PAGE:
Lastly having a home that is ready to support any level of ability will reduce the likelihood that you will need to move to an expensive Assisted Living Facility or Nursing Home in the future, which can cost upwards of $3,500-$10,000/month. According to a study performed by the MetLife Insurance Company, if you have an age-ready home, you can save on average $10,000 per year by staying in your own home, when compared to the cost of staying in an assisted living facility.
Accessibility Features Add Value to Your Home
If done well, accessibility features can be made to blend seamlessly with the home and will not only make your life easier, but also add to the retail value of your home.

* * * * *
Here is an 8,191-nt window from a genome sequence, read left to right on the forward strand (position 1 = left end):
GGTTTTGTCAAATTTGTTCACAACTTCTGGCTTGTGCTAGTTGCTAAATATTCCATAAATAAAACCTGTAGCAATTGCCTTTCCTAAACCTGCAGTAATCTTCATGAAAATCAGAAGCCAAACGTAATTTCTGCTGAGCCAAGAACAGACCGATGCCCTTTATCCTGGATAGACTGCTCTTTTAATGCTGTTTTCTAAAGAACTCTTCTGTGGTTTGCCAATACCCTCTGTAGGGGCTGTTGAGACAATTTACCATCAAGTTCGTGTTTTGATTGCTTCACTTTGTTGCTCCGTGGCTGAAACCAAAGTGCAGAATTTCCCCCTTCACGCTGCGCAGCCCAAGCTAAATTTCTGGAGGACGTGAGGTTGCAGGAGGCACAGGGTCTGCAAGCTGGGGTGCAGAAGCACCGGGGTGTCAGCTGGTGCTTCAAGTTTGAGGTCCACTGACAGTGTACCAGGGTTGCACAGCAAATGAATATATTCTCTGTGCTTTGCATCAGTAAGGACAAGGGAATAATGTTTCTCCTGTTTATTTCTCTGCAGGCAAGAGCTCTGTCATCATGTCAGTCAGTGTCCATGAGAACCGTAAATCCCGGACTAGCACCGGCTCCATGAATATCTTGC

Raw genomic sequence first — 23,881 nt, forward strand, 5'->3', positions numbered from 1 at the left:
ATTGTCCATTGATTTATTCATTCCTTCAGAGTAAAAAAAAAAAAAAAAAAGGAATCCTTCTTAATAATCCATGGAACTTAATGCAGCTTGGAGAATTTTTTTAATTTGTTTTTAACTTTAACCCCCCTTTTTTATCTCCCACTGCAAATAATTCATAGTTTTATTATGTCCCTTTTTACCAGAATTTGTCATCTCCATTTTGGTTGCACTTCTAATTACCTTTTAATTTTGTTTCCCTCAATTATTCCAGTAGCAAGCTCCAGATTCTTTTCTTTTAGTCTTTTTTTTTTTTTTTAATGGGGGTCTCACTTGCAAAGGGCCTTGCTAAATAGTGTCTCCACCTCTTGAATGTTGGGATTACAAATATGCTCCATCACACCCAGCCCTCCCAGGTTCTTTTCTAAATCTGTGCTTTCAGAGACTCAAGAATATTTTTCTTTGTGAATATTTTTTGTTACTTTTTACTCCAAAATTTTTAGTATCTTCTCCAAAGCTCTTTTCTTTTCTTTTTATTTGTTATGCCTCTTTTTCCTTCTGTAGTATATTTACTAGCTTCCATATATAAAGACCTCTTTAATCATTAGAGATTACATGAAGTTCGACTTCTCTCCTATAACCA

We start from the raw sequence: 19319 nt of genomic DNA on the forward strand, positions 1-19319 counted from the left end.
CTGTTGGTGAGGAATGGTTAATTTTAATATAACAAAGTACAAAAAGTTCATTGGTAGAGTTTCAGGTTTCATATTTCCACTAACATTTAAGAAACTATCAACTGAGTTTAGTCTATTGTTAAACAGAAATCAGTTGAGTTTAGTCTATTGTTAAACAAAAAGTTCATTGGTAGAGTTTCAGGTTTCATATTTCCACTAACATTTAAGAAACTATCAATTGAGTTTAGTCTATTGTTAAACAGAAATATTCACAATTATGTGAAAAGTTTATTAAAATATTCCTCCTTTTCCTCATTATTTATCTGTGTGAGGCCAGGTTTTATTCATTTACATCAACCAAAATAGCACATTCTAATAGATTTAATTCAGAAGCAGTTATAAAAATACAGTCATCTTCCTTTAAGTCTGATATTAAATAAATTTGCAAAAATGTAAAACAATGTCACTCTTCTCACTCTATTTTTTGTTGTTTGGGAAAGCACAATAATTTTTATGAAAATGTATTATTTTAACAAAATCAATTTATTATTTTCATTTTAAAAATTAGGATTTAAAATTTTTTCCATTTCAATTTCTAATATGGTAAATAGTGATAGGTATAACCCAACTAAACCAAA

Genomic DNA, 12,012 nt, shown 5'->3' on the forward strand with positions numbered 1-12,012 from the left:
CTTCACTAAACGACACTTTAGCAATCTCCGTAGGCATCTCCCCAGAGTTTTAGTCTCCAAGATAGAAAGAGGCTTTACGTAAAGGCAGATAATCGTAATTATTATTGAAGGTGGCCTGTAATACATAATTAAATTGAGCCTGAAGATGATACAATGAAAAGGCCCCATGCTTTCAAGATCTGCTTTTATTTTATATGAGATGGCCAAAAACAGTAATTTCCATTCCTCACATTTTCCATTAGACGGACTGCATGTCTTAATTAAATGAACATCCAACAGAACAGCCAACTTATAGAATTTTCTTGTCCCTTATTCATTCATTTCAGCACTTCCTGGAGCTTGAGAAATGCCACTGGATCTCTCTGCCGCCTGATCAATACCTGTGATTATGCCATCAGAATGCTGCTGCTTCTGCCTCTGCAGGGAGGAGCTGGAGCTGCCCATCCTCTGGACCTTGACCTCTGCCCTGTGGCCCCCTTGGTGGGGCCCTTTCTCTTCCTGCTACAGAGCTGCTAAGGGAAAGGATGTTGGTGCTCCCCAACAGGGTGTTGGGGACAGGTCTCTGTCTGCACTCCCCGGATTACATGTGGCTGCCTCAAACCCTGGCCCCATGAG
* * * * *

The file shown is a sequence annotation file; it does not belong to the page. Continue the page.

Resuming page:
According to the National Home Builder Association, housing designed for multi-generational living is one of the hottest trends right now, and is expected to steadily rise in popularity as our population ages and more people seek cheaper alternatives to Assisted Living Facilities.
An Age-Proof Home = A Lifetime of Independence
As you age, the architectural features of your home play an integral role in your ability to remain both independent and connected to the community.
So – invest in your independence!
There are a countless number of great tricks, techniques and equipment solutions possible for adapting the home. In subsequent articles we will go into more depth on each of the above areas and look more closely at specific products and solutions.
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More Topics You May Be Interested In:
- Beginner’s Guide to Accessible Bathrooms
- Your Own Home vs. Assisted Living Facility: Cost Comparison
- 12 Barriers to Living Independently – and 36 Ways to Break Them Down!
- Falls-Equipment to Help You Get Up Again
- The Truth About Home Modification Funding